The New Ugu

I guess it’s time for Oziana 1984. The cover by Melody Grandy shows a typical inhabitant of the Pink and Blue Countries of Sky Island, which is relevant to the first story. The introduction explains that, since L. Frank Baum’s text didn’t mention the curled arms and legs that John R. Neill gave the Blues, she didn’t draw them. Maybe Neill meant them to go with the winding cords that the Blues use as weapons.

“The Blue Raindrops of Oz,” by Camilla Townsend – This is largely a sequel to Sky Island, with Trot’s return to the place she conquered and the former Boolooroo of the Blues still causing trouble. He comes across a chest of magic and a statue of a brownie, which he brings to life.

With his newfound powers, the villain turns people in the Pink County into statues, but the brownie comes to realize that his master is doing something wrong. The brownie turns out to be the Rain King‘s daughter Sapphrisse, enchanted by a magician named Thorgose who was bent on world domination.

The character Thorgose, who doesn’t actually appear here, intrigued me, so I used him in a short story I wrote, although I don’t know that I’ll ever do anything with it. It also includes characters from The Laughing Dragon of Oz. The author, who wrote this as a teenager, is apparently now a professor specializing in Native American history, which is pretty cool. She read the story for YouTube.

“The Piglets’ Revenge, or How Eureka Became Pink,” by Glenn Ingersoll – There have been a few different attempts to explain the mystery of how Eureka, originally a white kitten who looked pink under the light of one of the Mangaboo suns when introduced in Dorothy and the Wizard, actually is pink in later books. It’s said to be the result of light manipulation in Gili Bar-Hillel’s “Pigmentation,” a magic amulet in Chris Dulabone’s Colorful Kitten, and a color-affecting insect in David Hulan’s Eureka. In this tale, she’s confined to a room in Ozma’s palace and blames the Nine Tiny Piglets, even though she was the one who caused trouble in the first place. When she escapes from her room, she chases the Piglets with the intent to eat one of them, but falls into a tub of the Wizard’s permanent pink dye. Then, true to her character, she tries to turn her pinkness into a point of pride. Ingersoll gives names to all of the Piglets in this story. David Ingersoll was again the illustrator for this one.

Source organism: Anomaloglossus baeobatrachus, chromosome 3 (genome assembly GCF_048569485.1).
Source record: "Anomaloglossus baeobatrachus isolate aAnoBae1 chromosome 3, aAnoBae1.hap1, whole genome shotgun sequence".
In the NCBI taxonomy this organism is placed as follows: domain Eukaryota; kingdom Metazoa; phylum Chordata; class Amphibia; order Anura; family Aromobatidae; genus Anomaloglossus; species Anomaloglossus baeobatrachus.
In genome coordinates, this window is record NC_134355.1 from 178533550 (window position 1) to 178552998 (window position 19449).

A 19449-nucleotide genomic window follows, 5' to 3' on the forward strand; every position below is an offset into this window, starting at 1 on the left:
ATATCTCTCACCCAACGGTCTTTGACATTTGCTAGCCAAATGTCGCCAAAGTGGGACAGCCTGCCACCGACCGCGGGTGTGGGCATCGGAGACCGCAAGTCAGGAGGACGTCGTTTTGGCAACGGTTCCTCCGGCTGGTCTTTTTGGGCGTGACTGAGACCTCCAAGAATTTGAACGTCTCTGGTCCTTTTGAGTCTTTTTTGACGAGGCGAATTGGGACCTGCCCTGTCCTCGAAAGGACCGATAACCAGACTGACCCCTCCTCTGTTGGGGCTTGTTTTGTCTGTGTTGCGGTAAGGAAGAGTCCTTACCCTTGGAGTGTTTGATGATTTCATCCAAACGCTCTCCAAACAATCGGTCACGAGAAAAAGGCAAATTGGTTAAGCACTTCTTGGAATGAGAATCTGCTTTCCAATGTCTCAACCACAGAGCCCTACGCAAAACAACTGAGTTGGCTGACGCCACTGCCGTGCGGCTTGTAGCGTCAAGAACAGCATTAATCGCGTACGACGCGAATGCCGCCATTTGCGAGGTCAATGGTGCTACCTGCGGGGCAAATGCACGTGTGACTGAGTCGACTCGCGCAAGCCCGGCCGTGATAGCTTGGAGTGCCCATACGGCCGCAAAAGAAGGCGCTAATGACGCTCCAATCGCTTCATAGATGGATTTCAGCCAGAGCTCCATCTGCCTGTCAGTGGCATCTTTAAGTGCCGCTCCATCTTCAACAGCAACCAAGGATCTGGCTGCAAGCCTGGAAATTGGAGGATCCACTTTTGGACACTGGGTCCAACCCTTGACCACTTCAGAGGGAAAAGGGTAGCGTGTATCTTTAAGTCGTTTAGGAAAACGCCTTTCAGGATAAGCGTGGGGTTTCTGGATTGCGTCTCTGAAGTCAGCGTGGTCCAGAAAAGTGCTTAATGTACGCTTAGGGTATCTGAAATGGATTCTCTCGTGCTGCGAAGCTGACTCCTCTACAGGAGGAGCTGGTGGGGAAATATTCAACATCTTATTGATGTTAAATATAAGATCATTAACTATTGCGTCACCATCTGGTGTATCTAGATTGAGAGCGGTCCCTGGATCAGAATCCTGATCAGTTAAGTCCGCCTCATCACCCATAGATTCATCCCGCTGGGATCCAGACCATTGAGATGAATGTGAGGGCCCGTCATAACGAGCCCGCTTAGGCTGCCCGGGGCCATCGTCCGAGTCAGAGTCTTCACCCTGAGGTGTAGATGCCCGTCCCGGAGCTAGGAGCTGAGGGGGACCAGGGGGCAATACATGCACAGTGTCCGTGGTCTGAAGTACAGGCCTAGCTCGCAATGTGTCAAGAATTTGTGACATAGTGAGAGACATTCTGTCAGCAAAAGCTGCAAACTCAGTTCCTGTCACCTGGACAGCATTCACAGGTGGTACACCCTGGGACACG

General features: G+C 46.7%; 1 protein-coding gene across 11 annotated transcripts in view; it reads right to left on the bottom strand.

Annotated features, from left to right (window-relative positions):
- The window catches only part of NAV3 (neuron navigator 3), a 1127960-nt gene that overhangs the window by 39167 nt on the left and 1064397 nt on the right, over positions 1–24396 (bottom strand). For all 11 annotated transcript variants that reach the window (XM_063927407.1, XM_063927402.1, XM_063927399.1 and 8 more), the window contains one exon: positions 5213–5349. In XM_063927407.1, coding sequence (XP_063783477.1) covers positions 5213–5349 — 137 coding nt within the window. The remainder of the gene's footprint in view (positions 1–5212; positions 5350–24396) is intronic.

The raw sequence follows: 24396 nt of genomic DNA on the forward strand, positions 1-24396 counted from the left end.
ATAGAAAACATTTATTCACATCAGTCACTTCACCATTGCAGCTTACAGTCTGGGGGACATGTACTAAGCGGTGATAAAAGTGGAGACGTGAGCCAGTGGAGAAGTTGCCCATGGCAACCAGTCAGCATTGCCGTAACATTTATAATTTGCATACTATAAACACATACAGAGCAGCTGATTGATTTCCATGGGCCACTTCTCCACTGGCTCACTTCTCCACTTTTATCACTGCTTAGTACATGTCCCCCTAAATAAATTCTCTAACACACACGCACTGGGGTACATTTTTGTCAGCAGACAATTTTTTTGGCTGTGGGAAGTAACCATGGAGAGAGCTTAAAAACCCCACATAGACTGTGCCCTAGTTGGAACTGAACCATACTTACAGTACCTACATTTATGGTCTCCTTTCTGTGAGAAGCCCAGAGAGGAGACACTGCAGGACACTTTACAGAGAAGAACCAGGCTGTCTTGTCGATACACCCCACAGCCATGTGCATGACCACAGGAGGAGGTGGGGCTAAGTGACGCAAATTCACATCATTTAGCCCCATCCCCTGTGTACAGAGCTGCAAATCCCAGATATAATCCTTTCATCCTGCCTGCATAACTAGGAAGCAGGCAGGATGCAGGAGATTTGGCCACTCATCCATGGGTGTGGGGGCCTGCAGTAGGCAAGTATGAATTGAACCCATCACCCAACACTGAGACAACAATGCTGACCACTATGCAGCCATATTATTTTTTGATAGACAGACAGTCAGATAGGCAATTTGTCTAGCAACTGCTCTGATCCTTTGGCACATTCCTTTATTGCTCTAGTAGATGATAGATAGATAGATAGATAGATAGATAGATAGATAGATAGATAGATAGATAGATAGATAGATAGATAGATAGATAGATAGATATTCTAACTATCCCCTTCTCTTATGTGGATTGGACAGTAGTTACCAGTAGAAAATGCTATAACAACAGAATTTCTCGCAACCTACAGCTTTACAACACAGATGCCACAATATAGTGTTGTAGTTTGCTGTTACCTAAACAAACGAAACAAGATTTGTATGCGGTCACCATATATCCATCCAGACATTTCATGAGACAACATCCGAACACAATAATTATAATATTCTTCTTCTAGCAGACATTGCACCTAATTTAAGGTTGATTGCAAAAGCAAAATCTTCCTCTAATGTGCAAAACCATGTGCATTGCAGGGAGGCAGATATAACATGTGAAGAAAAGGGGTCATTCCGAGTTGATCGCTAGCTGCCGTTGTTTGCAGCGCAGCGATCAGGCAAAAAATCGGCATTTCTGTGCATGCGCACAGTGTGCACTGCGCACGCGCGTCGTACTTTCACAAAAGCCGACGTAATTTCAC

“The Pronunciad,” by Robin Olderman – Playing on Alexander Pope’s Dunciad, these three verses are about names in the Oz books that are often mispronounced, or for which there is no official pronunciation: Ev, General Guph, and Kalidahs. I’ve never thought of Ev as being pronounced with anything other than a short E, but I have heard it said “eve” on occasion. For Guph, as Eric Shanower pointed out, he’s not a goof, and he has plenty of guff. “Kalidah” is trickier, but I say it like the beginning of “kaleidoscope.”

“The Mystery of the Missing Ozma,” by Jay Delkin – I believe this is the last of the Great Detective stories, and even though Melody was involved in this issue, the only one she didn’t illustrate. Instead, Shanower, who co-wrote the first of these tales, did the pictures for this one. While every one of these Detective stories has an element of parody, here it’s very much brought to the forefront.

When Ozma goes missing in a situation remarkably similar to that in Lost Princess, the Detective and his unidentified biographer (an illustration suggests it might be Baum himself) goes searching for clues, and finds out that the culprit is Ugu the Shoemaker‘s twin brother, also named Ugu. The Wogglebug solves the problem by using a wishing pill to wish the whole thing had never happened. Another amusing moment is when Dorothy volunteers to be “a member of the successful search party.” While “A Study in Orange” had Ozma turning Toto into a bloodhound, here the Detective is assisted by a dog named Ozzy. Dr. Nikidik appears here as an assistant of the Wizard’s and brother of Dr. Pipt‘s, a very different portrayal than in John Philip Lewin’s books; but in line with the reformed Nikidik of Hugh Pendexter’s Wooglet. It’s pretty silly that Ugu’s brother would be almost exactly like him, but it is an intriguing idea. The only specific difference we’re given is that his castle is made of grass instead of wicker. Maybe this means he worked as a landscaper or groundskeeper, but then, the other Ugu made shoes, not baskets.

The back cover artist is anonymous in the issue’s credits, but maybe somebody knows who it is. They provided a drawing of the Queen of Corabia with the dog Confido. This canine ended up living with Marygolden in Yellow Knight, but it’s presumably her mother in this picture.

Next time, we’ll find out about the origin of Jack Pumpkinhead’s clothes, a chaotic situation in the palace kitchen, and how ice cream can come to life.

This entry was posted in Art, Camilla Townsend, Characters, Chris Dulabone, Eric Shanower, Hugh Pendexter, Humor, John R. Neill, L. Frank Baum, Magic, Melody Grandy, Names, Oz, Oz Authors, Poetry, Ruth Plumly Thompson and tagged , , , , , , , , , , , , , , , , , , , , , , , , , , , , , , , , , , , , , , , , , , , , , . Bookmark the permalink.

1 Response to The New Ugu

  1. Pingback: Gone with the Northeast Wind | VoVatia

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